Jesus Gonzalez, former head of the Operational Strategic Command of the Venezuelan armed forces told the Venezuelan website 2001 on Thursday that his nation’s soldiers are “at a disadvantage” against Colombian guerrilla organization the FARC.
According to Gonzalez, because of the FARC’s “extraordinary experience” in the border region with Colombia, the guerrilla can pass from one side to the other with “great ease,” while Venezuelan troops only venture to the border area from time to time.
Gonzalez’s comments follow continued criticisms from Colombia that Venezuela is lax in enforcing border security and allows the FARC to pass through the border unhindered. Tensions between the two countries escalated in July, when Colombia alleged before the Organisation of American States (OAS) that FARC and ELN guerrilla leaders were hiding out in Venezuela.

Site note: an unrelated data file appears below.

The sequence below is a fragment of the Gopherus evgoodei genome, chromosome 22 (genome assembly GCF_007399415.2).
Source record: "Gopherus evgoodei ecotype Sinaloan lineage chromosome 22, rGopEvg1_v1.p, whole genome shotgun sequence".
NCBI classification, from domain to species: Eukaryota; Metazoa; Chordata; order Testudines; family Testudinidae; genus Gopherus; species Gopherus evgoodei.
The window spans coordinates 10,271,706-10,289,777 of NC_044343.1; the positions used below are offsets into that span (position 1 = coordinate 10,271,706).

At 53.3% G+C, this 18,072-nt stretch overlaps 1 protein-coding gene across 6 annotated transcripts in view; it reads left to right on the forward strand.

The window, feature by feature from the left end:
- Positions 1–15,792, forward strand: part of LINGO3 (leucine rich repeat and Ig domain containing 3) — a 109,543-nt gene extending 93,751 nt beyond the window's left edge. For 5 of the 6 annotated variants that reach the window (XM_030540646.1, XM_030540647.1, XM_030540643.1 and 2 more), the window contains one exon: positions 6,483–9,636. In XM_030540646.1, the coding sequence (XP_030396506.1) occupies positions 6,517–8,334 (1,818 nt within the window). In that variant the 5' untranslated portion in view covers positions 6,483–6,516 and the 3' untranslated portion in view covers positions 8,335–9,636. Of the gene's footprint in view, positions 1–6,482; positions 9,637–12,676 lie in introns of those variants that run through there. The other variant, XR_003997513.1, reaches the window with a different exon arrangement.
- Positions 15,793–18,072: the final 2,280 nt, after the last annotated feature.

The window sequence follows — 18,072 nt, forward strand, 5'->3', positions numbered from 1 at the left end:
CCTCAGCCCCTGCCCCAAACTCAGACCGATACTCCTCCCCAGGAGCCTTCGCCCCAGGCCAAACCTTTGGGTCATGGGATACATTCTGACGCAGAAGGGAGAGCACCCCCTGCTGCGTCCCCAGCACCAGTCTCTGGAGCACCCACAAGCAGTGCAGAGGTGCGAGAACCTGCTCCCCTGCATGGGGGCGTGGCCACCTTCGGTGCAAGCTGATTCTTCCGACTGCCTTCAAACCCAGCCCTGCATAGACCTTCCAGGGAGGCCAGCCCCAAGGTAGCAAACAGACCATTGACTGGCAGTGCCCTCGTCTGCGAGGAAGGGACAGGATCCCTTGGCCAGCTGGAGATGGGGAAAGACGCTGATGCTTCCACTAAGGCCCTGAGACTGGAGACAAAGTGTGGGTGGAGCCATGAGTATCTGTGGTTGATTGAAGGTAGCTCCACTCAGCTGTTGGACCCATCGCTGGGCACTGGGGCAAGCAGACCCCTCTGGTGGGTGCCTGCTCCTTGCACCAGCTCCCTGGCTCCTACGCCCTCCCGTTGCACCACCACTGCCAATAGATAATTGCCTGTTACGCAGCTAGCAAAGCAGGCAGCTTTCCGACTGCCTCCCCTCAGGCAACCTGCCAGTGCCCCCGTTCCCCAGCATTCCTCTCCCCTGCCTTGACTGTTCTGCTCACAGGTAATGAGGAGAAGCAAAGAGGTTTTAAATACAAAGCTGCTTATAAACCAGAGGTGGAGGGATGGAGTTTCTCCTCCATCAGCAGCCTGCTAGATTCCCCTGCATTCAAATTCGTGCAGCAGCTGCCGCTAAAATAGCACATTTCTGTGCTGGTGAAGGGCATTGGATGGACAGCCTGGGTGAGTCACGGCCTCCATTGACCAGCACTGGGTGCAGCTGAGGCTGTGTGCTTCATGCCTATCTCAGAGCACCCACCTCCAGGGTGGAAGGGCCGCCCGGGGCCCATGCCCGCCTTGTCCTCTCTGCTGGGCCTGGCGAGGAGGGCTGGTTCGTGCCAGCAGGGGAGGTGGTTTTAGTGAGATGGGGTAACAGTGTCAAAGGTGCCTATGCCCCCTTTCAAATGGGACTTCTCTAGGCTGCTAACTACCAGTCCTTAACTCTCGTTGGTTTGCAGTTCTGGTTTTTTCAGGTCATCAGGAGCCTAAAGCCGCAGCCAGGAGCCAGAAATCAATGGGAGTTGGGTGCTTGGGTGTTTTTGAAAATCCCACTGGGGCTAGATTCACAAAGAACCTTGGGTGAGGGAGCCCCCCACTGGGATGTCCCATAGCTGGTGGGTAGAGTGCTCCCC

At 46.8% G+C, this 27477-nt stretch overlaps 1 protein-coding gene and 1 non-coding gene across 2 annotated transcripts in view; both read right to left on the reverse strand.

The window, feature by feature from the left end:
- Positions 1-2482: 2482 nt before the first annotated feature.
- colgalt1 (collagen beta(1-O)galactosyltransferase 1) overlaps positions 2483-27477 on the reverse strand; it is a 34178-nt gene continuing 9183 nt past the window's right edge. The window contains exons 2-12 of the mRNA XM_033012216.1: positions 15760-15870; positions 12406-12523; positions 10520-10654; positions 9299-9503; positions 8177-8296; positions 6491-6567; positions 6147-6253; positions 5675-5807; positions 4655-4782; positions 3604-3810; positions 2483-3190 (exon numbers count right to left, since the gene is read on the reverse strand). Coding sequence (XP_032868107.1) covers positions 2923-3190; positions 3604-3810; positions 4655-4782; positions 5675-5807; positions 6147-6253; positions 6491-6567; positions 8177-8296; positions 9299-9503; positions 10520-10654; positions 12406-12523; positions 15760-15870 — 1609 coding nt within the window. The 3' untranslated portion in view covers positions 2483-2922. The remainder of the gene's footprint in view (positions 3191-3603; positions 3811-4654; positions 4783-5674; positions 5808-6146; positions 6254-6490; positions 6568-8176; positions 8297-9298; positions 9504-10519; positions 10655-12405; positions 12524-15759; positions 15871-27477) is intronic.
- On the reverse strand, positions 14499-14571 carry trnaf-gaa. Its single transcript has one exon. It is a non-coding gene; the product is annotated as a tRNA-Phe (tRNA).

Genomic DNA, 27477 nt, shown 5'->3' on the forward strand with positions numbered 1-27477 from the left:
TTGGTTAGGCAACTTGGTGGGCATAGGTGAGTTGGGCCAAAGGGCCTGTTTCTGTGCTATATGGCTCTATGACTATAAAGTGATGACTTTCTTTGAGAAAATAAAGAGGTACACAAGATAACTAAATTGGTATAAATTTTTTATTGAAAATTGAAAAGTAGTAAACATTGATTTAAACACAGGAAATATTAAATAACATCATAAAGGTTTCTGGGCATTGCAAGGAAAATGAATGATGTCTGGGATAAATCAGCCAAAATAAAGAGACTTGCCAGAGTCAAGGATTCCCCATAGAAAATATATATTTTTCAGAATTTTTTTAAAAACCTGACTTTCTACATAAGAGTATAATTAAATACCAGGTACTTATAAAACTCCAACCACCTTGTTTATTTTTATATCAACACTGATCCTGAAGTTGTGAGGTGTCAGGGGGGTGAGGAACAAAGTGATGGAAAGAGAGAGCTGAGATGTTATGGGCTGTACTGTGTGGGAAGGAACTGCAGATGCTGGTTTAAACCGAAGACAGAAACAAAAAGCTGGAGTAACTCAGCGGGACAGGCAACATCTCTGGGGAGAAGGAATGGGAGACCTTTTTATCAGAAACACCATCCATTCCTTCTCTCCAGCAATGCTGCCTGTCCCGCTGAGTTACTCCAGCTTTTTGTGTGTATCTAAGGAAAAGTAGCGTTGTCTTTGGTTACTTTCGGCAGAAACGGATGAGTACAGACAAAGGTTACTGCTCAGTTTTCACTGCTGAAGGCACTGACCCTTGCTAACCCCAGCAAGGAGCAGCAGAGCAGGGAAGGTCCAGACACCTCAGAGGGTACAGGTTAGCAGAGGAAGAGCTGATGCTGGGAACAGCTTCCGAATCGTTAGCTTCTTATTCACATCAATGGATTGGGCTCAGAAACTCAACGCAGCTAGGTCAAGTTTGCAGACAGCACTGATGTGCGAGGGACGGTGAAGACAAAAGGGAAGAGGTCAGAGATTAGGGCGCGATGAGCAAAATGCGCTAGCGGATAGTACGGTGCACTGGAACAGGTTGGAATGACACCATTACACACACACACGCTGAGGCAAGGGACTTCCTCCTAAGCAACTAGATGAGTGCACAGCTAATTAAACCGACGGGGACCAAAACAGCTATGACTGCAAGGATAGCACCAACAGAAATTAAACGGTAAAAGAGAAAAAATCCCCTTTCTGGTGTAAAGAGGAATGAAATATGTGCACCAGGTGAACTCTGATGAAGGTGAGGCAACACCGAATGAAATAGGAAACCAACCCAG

The accusations prompted Venezuelan President Hugo Chavez to break all ties with his western neighbor.
Following the Santa Marta meeting, Santos told press that Chavez had agreed not to tolerate the presence of Colombian guerrillas on Venezuelan territory.
In a bid to alleviate tensions between the two nations, Colombia’s Foreign Minister Maria Angela Holguin announced Thursday that Colombia would not press for international verification of the allegations of a FARC presence in Venezuela. Instead a bilateral commission will be formed to address border and security issues.